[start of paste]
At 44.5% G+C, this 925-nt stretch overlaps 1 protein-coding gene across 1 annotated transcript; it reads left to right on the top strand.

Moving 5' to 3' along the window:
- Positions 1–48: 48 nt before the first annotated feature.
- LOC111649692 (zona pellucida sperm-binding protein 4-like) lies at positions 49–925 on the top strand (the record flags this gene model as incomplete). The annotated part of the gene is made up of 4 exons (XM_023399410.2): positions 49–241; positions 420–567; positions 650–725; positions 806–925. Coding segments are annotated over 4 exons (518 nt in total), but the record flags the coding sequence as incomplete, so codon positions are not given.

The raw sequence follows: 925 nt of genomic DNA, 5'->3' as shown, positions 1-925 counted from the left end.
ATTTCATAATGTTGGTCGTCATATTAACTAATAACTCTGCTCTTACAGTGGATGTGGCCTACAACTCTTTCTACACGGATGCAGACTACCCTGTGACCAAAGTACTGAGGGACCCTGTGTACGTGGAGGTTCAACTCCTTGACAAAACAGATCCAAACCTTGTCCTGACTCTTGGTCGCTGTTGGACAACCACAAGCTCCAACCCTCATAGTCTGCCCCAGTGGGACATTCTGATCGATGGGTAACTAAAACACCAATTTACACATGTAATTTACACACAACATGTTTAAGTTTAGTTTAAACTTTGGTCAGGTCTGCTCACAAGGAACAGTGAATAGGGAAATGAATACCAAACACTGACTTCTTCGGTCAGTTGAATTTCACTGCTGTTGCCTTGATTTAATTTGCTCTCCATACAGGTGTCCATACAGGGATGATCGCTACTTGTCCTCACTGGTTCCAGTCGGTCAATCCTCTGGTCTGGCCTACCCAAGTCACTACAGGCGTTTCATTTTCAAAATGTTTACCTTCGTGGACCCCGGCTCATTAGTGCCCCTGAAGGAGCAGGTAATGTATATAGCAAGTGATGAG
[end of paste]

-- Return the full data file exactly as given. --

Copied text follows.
At 44.5% G+C, this 925-nt stretch overlaps 1 protein-coding gene across 1 annotated transcript; it reads left to right on the top strand.

Moving 5' to 3' along the window:
- Positions 1–48: 48 nt before the first annotated feature.
- LOC111649692 (zona pellucida sperm-binding protein 4-like) lies at positions 49–925 on the top strand (the record flags this gene model as incomplete). The annotated part of the gene is made up of 4 exons (XM_023399410.2): positions 49–241; positions 420–567; positions 650–725; positions 806–925. Coding segments are annotated over 4 exons (518 nt in total), but the record flags the coding sequence as incomplete, so codon positions are not given.

The raw sequence follows: 925 nt of genomic DNA, 5'->3' as shown, positions 1-925 counted from the left end.
ATTTCATAATGTTGGTCGTCATATTAACTAATAACTCTGCTCTTACAGTGGATGTGGCCTACAACTCTTTCTACACGGATGCAGACTACCCTGTGACCAAAGTACTGAGGGACCCTGTGTACGTGGAGGTTCAACTCCTTGACAAAACAGATCCAAACCTTGTCCTGACTCTTGGTCGCTGTTGGACAACCACAAGCTCCAACCCTCATAGTCTGCCCCAGTGGGACATTCTGATCGATGGGTAACTAAAACACCAATTTACACATGTAATTTACACACAACATGTTTAAGTTTAGTTTAAACTTTGGTCAGGTCTGCTCACAAGGAACAGTGAATAGGGAAATGAATACCAAACACTGACTTCTTCGGTCAGTTGAATTTCACTGCTGTTGCCTTGATTTAATTTGCTCTCCATACAGGTGTCCATACAGGGATGATCGCTACTTGTCCTCACTGGTTCCAGTCGGTCAATCCTCTGGTCTGGCCTACCCAAGTCACTACAGGCGTTTCATTTTCAAAATGTTTACCTTCGTGGACCCCGGCTCATTAGTGCCCCTGAAGGAGCAGGTAATGTATATAGCAAGTGATGAG